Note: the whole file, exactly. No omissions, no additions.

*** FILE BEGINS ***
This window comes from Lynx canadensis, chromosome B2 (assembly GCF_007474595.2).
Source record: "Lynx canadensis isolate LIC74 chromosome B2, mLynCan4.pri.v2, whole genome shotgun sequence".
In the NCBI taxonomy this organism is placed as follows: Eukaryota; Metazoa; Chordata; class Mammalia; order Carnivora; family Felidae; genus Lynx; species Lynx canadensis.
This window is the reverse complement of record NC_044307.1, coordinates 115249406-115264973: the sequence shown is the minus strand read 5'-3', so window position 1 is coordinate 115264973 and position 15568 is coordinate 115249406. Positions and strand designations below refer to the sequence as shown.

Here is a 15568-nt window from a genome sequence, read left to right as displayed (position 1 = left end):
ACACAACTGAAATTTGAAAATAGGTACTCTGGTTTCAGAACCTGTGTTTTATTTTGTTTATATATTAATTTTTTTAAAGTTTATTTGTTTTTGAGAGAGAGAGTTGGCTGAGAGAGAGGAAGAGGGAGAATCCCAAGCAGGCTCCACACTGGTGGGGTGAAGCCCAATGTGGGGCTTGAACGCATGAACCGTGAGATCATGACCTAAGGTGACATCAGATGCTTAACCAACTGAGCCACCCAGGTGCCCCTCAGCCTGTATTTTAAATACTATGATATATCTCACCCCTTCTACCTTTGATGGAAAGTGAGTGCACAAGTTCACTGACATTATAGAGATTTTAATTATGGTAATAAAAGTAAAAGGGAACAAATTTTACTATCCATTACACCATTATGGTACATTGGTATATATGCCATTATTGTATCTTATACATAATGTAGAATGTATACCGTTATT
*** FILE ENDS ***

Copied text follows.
This window comes from Lynx canadensis, chromosome B2 (assembly GCF_007474595.2).
Source record: "Lynx canadensis isolate LIC74 chromosome B2, mLynCan4.pri.v2, whole genome shotgun sequence".
In the NCBI taxonomy this organism is placed as follows: Eukaryota; Metazoa; Chordata; class Mammalia; order Carnivora; family Felidae; genus Lynx; species Lynx canadensis.
This window is the reverse complement of record NC_044307.1, coordinates 115249406-115264973: the sequence shown is the minus strand read 5'-3', so window position 1 is coordinate 115264973 and position 15568 is coordinate 115249406. Positions and strand designations below refer to the sequence as shown.

Here is a 15568-nt window from a genome sequence, read left to right as displayed (position 1 = left end):
ACACAACTGAAATTTGAAAATAGGTACTCTGGTTTCAGAACCTGTGTTTTATTTTGTTTATATATTAATTTTTTTAAAGTTTATTTGTTTTTGAGAGAGAGAGTTGGCTGAGAGAGAGGAAGAGGGAGAATCCCAAGCAGGCTCCACACTGGTGGGGTGAAGCCCAATGTGGGGCTTGAACGCATGAACCGTGAGATCATGACCTAAGGTGACATCAGATGCTTAACCAACTGAGCCACCCAGGTGCCCCTCAGCCTGTATTTTAAATACTATGATATATCTCACCCCTTCTACCTTTGATGGAAAGTGAGTGCACAAGTTCACTGACATTATAGAGATTTTAATTATGGTAATAAAAGTAAAAGGGAACAAATTTTACTATCCATTACACCATTATGGTACATTGGTATATATGCCATTATTGTATCTTATACATAATGTAGAATGTATACCGTTATT